In the poem below Dickinson is asking a rhetorical question.She knows the answer is NO! This reclusive poet, immured from the noisy and busy word, knew the value of idleness, for from it she extracted her poetry and her manifold lively letters. Creative idleness is the antithesis of insentient and tongueless death. I'd like to think that Dickinson, were she living today, would share our disdain for Facebook and twitter and all that other mindless fluff. Like Emerson she felt that words were living things we should nurture. If we cut them, they would bleed.

A long -- long Sleep -- A famous -- Sleep --
That makes no show for Morn --
By Stretch of Limb -- or stir of Lid --
An independent One -

-Was ever idleness like This?
Upon a Bank of Stone
To bask the Centuries away --
Nor once look up -- for Noon

bruce floyd said...

In the first section of perhaps the most famous poem in American literature we find these words:

I loafe and invite my soul,
I lean and loafe at my ease observing a spear of summer grass.

Our country's greatest poet, some would say, knew more than anyone the real value of idleness.

Chris Matarazzo said...

"I loaf and invite my soul..." Whitman agreed with you, Stephen, and I could not agree more. I'm a rebellious nut -- I sometimes leave the house without my cell phone. (Insert ominous chord here.)

Chris Matarazzo said...

"I loaf and invite my soul..." Long live the loafers (the people, not the shoes) I say, Stephen. Whitman certainly had a clue about the value of idleness, as did the Romantics.

Maybe the constant motion of those around us makes our oases of stillness sweeter. I think it's nice to be of the minority, sometimes. I always find it amusing to hear people brag about not being able to sit still. What is one supposed to say in response to that?

Stephen Pentz said...

George: thank you for visiting again, and for those two anecdotes. Sending and receiving letters has the advantage of reducing the likelihood of intemperate behavior. As one who has done so, it is way too easy to fire off emails one later regrets. And you cannot, as Eliot suggested, burn them.

Thanks again.

Stephen Pentz said...

Mr Floyd: thank you for the reminders from Dickinson and Whitman. As you note, they were both "idlers" in their own distinctive ways. I thank you once again your sharing the Dickinson poems this autumn.

Stephen Pentz said...

Chris: you'll see above that Whitman came to mind for both you and Mr. Floyd. I hadn't thought of him at all in this connection, so I'm glad that you two brought him up.

I've encountered "can't-sit-still" people as well. The frenetic culture/technology around us encourages those feelings, doesn't it? My thought is always: what does this extra speed and busyness add to our lives? The long-touted idea that technology will give us more leisure time and more time for repose is one of the great deceptions of our time, isn't it?

As always, it is great to hear from you.

Chris Matarazzo said...

"Our country's greatest poet, some would say, knew more than anyone the real value of idleness."

Mr. Floyd's comment is obviously one that I agree with -- yet, in thinking about it further, it occurred to me that perhaps Whitman would have been fascinated by Facebook, as it, in a way, brings to life the sort of connections that he metaphorically presented in his work. Also, being a former Rutgers Camden student (strong connections to the once local poet)and a person who lives a short walk from one of his old summer homes, it also occurred to me that he was anything but someone who could be classified as "idle" -- he was a constant and even ambitious walker, as well as a busy newspaper man, at times. I don't think he would have shunned modern tech, but he would have felt the need (as many of us seem to do) to step away from it.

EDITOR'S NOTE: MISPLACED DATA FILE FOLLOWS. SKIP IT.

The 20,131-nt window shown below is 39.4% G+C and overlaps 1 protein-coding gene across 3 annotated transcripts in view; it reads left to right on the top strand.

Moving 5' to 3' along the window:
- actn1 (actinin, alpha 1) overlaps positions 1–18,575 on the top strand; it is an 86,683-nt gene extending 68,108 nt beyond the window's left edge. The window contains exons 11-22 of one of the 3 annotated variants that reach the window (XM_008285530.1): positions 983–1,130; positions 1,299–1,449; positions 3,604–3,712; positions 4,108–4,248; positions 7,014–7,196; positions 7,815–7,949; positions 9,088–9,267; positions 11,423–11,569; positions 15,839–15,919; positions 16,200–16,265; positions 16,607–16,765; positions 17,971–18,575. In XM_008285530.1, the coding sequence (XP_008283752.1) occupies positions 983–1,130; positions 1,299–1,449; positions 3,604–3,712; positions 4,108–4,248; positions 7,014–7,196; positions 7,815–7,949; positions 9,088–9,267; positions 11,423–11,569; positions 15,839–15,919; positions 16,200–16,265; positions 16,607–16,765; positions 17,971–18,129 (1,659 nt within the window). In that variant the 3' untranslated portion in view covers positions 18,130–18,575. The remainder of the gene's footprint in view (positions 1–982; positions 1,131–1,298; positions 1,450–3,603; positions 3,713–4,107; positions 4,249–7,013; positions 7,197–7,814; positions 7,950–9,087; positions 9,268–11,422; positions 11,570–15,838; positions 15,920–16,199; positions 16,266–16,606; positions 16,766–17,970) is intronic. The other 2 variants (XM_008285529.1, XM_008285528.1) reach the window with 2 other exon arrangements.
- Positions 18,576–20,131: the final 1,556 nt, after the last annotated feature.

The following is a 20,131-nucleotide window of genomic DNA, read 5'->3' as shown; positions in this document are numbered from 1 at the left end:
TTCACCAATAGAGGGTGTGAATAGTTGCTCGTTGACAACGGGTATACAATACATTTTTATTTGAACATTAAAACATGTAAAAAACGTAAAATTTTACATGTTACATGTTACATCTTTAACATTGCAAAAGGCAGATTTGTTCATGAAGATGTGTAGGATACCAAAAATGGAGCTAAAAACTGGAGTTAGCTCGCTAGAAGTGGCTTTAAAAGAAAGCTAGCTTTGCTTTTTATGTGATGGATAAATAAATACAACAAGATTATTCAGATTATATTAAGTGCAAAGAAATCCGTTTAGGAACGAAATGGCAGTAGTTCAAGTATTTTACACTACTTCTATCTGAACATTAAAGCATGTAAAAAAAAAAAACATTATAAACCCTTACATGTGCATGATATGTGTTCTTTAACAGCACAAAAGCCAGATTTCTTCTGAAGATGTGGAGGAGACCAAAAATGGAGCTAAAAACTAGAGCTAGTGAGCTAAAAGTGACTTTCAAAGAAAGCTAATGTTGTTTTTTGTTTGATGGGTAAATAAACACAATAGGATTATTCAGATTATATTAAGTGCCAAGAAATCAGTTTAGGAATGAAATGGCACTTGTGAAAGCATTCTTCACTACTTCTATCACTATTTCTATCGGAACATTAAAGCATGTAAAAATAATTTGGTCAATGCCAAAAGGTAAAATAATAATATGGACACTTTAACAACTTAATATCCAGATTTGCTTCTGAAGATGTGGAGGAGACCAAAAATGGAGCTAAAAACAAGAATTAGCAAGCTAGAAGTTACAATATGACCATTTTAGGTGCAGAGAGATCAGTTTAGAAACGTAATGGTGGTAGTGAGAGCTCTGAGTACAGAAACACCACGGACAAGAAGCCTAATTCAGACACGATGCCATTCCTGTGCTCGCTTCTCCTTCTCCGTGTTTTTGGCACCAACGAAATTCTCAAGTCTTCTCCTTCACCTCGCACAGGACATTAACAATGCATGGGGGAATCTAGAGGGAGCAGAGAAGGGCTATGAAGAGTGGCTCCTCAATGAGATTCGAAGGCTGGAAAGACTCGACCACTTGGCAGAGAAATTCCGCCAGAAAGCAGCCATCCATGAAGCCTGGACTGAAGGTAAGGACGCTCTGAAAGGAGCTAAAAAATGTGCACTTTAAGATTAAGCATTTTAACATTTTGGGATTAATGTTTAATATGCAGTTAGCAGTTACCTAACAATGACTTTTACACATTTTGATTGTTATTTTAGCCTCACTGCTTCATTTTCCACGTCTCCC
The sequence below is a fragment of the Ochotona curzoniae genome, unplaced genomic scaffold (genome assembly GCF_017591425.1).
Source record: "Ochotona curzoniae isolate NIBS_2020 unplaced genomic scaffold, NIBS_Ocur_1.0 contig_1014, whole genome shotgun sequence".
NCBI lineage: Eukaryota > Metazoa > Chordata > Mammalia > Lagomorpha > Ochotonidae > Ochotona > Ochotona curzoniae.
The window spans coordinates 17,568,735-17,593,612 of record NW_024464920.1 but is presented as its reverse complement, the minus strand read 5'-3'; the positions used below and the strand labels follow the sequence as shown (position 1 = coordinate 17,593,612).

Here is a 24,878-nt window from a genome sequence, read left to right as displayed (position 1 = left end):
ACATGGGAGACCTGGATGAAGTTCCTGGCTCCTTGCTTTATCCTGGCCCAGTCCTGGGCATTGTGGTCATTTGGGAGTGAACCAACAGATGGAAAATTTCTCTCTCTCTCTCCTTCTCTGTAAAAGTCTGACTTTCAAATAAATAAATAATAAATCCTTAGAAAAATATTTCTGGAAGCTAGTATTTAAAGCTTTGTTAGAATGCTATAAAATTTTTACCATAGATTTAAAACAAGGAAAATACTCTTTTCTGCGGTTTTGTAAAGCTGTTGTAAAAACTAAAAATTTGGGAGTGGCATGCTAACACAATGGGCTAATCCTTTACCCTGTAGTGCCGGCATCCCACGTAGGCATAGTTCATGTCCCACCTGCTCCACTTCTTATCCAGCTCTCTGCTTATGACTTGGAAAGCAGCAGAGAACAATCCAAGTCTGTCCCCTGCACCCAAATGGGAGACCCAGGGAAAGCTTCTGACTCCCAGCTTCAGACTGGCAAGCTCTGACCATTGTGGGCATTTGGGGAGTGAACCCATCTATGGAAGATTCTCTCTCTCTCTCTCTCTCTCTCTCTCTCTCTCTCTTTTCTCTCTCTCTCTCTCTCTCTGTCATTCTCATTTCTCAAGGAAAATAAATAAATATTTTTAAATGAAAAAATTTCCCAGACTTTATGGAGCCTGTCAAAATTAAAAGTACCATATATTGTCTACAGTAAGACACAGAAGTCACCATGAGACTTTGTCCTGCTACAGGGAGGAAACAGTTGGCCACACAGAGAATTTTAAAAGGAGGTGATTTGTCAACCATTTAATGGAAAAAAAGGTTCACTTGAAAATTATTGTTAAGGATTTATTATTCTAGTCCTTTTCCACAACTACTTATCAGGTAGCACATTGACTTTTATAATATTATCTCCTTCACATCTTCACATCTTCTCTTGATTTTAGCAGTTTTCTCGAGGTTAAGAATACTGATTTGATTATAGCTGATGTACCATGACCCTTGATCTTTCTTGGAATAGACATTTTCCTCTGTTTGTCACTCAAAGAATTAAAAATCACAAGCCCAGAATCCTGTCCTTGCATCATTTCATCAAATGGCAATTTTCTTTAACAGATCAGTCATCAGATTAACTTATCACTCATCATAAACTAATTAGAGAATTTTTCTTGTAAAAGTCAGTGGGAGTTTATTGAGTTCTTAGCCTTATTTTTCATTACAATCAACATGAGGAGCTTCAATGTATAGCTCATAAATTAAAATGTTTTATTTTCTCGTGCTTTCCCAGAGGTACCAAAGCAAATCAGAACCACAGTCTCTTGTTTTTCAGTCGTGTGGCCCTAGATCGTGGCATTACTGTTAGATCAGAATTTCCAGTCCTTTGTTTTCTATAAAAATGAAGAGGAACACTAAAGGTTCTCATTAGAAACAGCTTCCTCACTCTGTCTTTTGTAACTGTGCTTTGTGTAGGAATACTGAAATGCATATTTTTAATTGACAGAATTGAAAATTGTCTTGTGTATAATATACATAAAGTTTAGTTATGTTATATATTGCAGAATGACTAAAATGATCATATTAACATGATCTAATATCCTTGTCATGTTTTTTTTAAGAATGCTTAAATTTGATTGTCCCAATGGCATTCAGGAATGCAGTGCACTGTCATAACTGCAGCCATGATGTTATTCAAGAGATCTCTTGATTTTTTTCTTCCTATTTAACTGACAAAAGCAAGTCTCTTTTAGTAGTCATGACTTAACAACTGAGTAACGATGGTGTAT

I'm not implying that anyone here has equated "lazy" with "idle" -- quite the opposite.But, I think what you said, Stephen, is important: the tech is forcing us out of idleness when it was supposed to provide us with the opportunity for more of it. I once wrote something in which I equated the situation to Aesop's crow, dropping pebbles to raise the water in the jar so that he could drink. If tech is the pebbles, we have to use only enough to raise the water to our lips; drop too many pebbles in and all we manage is to overflow the water into the dirt at our feet. Again, the need for balance becomes apparent...

Stephen Pentz said...

Chris: thank you for those follow-up thoughts.

My knowledge of Whitman's work is extremely limited. Hence, it's interesting to hear from you and Mr. Floyd about how he fits into this idleness discussion. I agree with you that the expansive side of Whitman would welcome the technology (to some extent).

One note on Whitman as walker: as I'm sure you know, walking and idling can go well together. I am thinking (only two examples of many) of John Clare and Edward Thomas. They were both indefatigable walkers, but I think they were idling as well (in terms of reflection and contemplation).

Your closing point on technology is a good one, and fits with my observation that I am being somewhat selective (and self-contradictory) in my condemnations, given the technology that I am using as I write in response to you this very moment. The key, as you say, is knowing when to turn it off. You are no doubt familiar with the lines by Graham Parker from "Distraction": "I can't see the point but I see the attraction." The attraction can be deadly.

Thank you once again.

Mathias Richter said...

When I read the heading of this post I thought immediately "Ah, this is another Andrew Young!"
I was thinking of one of his most celebrated poems, simply called "Idleness". To me this is one of the finest poems about idleness, characterised by Young's slightly mischieveous sense of humour. It has been set to music in 1949 by Robin Milford, one of the first composers to be inspired by Young.

Stephen Pentz said...

Mathias: thank you very much for reminding me about Andrew Young's poem -- I feel bad for not having remembered it. Advancing age!

". . . will learn to shirk/No idleness that I may share your work." Those lines (and the entire poem) are right on point when it comes to my post and the subsequent discussion in the comments.

And thank you as well for the information about the musical setting by Robin Milford. I wasn't aware of it, and will try to track it down.